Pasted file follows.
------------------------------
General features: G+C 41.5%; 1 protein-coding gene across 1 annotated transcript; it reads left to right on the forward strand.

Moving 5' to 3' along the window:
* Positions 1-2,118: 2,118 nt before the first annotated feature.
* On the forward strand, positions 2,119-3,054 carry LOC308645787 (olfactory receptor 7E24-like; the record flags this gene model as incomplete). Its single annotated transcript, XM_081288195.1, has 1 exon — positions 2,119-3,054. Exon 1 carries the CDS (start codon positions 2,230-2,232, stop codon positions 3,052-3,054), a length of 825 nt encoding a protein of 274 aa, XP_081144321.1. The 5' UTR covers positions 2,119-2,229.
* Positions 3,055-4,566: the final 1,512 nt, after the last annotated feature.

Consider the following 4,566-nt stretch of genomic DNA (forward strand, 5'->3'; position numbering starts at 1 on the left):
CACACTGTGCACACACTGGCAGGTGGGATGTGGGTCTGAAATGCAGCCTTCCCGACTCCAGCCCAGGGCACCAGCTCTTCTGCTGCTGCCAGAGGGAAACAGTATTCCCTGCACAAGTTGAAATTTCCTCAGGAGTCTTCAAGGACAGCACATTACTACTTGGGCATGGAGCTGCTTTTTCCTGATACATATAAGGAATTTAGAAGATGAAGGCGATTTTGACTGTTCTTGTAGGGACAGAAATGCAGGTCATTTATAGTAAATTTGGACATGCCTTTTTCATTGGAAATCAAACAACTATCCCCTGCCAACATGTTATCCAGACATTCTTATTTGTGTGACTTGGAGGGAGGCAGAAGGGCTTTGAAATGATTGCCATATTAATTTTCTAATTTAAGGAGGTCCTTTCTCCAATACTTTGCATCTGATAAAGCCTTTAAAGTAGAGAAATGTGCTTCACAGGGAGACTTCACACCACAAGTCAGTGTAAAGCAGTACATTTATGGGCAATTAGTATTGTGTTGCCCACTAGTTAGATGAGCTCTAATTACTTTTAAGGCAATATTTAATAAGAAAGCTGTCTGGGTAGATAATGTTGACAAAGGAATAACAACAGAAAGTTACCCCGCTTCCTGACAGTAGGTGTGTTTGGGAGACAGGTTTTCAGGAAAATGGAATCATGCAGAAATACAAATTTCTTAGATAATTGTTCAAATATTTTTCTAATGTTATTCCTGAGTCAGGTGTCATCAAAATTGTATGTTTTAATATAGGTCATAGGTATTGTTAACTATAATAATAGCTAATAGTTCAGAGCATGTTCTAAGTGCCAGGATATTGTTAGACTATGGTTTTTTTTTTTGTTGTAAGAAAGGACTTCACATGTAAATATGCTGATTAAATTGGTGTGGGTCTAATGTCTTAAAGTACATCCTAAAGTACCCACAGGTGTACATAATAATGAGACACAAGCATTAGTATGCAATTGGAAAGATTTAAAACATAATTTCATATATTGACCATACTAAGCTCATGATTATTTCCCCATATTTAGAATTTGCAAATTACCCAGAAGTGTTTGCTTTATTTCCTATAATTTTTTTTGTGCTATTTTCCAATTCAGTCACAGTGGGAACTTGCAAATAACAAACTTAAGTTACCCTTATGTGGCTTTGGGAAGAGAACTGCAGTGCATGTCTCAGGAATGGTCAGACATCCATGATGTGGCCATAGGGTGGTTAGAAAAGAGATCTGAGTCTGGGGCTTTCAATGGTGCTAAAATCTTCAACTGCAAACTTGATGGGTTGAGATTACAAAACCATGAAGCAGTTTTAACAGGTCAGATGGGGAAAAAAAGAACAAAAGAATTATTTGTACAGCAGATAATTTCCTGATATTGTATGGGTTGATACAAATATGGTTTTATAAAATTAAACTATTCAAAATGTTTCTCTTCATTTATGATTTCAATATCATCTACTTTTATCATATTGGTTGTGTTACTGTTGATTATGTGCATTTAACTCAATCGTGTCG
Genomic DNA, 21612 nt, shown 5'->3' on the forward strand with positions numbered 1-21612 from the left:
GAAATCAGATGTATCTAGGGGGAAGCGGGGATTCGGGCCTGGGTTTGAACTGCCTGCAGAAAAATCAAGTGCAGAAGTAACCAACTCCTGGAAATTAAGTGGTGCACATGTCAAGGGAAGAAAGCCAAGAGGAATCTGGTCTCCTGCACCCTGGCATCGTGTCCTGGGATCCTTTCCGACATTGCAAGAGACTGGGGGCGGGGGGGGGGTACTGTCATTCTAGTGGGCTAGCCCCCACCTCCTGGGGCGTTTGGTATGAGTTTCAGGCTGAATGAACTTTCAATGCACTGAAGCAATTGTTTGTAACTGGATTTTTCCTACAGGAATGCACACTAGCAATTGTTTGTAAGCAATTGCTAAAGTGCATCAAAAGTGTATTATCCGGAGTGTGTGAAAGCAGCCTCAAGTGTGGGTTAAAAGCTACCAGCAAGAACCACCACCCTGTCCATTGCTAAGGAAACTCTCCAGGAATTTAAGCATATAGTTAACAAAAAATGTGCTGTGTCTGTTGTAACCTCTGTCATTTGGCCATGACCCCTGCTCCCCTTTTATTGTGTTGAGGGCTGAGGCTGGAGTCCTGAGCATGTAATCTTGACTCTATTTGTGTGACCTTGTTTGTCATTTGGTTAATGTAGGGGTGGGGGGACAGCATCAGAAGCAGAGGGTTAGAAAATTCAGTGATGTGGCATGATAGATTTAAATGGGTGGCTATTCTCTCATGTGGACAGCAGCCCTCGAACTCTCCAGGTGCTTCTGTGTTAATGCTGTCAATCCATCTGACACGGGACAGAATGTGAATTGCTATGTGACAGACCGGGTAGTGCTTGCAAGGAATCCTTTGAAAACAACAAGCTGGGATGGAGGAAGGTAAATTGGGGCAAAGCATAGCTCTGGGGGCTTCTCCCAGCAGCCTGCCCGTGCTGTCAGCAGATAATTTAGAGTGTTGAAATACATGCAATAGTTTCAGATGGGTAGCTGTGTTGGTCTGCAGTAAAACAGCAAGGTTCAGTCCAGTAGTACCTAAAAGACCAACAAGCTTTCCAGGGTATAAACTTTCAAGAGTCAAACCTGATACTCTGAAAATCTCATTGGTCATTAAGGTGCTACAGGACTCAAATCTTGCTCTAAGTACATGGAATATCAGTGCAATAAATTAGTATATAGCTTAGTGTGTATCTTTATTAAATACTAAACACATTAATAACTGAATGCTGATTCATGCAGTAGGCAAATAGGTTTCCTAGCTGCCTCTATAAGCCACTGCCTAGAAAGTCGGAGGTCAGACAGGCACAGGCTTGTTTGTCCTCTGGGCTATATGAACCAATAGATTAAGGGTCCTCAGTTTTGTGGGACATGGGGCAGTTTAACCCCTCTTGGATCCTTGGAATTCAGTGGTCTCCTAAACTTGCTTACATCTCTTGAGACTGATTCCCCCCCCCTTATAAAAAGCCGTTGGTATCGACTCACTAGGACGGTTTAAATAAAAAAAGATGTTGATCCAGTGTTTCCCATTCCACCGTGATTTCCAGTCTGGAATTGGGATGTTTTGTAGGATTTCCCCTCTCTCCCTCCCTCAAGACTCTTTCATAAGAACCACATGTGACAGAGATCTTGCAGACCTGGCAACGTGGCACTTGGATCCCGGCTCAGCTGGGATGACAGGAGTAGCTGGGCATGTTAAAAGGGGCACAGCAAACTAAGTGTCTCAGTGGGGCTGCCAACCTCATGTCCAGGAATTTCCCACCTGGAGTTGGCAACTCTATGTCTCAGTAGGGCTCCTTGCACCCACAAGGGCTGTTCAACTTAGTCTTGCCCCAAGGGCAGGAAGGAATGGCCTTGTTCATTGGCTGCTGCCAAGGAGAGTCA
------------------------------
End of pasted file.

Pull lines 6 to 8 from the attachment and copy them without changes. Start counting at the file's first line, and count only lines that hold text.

Consider the following 4,566-nt stretch of genomic DNA (forward strand, 5'->3'; position numbering starts at 1 on the left):
CACACTGTGCACACACTGGCAGGTGGGATGTGGGTCTGAAATGCAGCCTTCCCGACTCCAGCCCAGGGCACCAGCTCTTCTGCTGCTGCCAGAGGGAAACAGTATTCCCTGCACAAGTTGAAATTTCCTCAGGAGTCTTCAAGGACAGCACATTACTACTTGGGCATGGAGCTGCTTTTTCCTGATACATATAAGGAATTTAGAAGATGAAGGCGATTTTGACTGTTCTTGTAGGGACAGAAATGCAGGTCATTTATAGTAAATTTGGACATGCCTTTTTCATTGGAAATCAAACAACTATCCCCTGCCAACATGTTATCCAGACATTCTTATTTGTGTGACTTGGAGGGAGGCAGAAGGGCTTTGAAATGATTGCCATATTAATTTTCTAATTTAAGGAGGTCCTTTCTCCAATACTTTGCATCTGATAAAGCCTTTAAAGTAGAGAAATGTGCTTCACAGGGAGACTTCACACCACAAGTCAGTGTAAAGCAGTACATTTATGGGCAATTAGTATTGTGTTGCCCACTAGTTAGATGAGCTCTAATTACTTTTAAGGCAATATTTAATAAGAAAGCTGTCTGGGTAGATAATGTTGACAAAGGAATAACAACAGAAAGTTACCCCGCTTCCTGACAGTAGGTGTGTTTGGGAGACAGGTTTTCAGGAAAATGGAATCATGCAGAAATACAAATTTCTTAGATAATTGTTCAAATATTTTTCTAATGTTATTCCTGAGTCAGGTGTCATCAAAATTGTATGTTTTAATATAGGTCATAGGTATTGTTAACTATAATAATAGCTAATAGTTCAGAGCATGTTCTAAGTGCCAGGATATTGTTAGACTATGGTTTTTTTTTTTGTTGTAAGAAAGGACTTCACATGTAAATATGCTGATTAAATTGGTGTGGGTCTAATGTCTTAAAGTACATCCTAAAGTACCCACAGGTGTACATAATAATGAGACACAAGCATTAGTATGCAATTGGAAAGATTTAAAACATAATTTCATATATTGACCATACTAAGCTCATGATTATTTCCCCATATTTAGAATTTGCAAATTACCCAGAAGTGTTTGCTTTATTTCCTATAATTTTTTTTGTGCTATTTTCCAATTCAGTCACAGTGGGAACTTGCAAATAACAAACTTAAGTTACCCTTATGTGGCTTTGGGAAGAGAACTGCAGTGCATGTCTCAGGAATGGTCAGACATCCATGATGTGGCCATAGGGTGGTTAGAAAAGAGATCTGAGTCTGGGGCTTTCAATGGTGCTAAAATCTTCAACTGCAAACTTGATGGGTTGAGATTACAAAACCATGAAGCAGTTTTAACAGGTCAGATGGGGAAAAAAAGAACAAAAGAATTATTTGTACAGCAGATAATTTCCTGATATTGTATGGGTTGATACAAATATGGTTTTATAAAATTAAACTATTCAAAATGTTTCTCTTCATTTATGATTTCAATATCATCTACTTTTATCATATTGGTTGTGTTACTGTTGATTATGTGCATTTAACTCAATCGTGTCG
Genomic DNA, 21612 nt, shown 5'->3' on the forward strand with positions numbered 1-21612 from the left: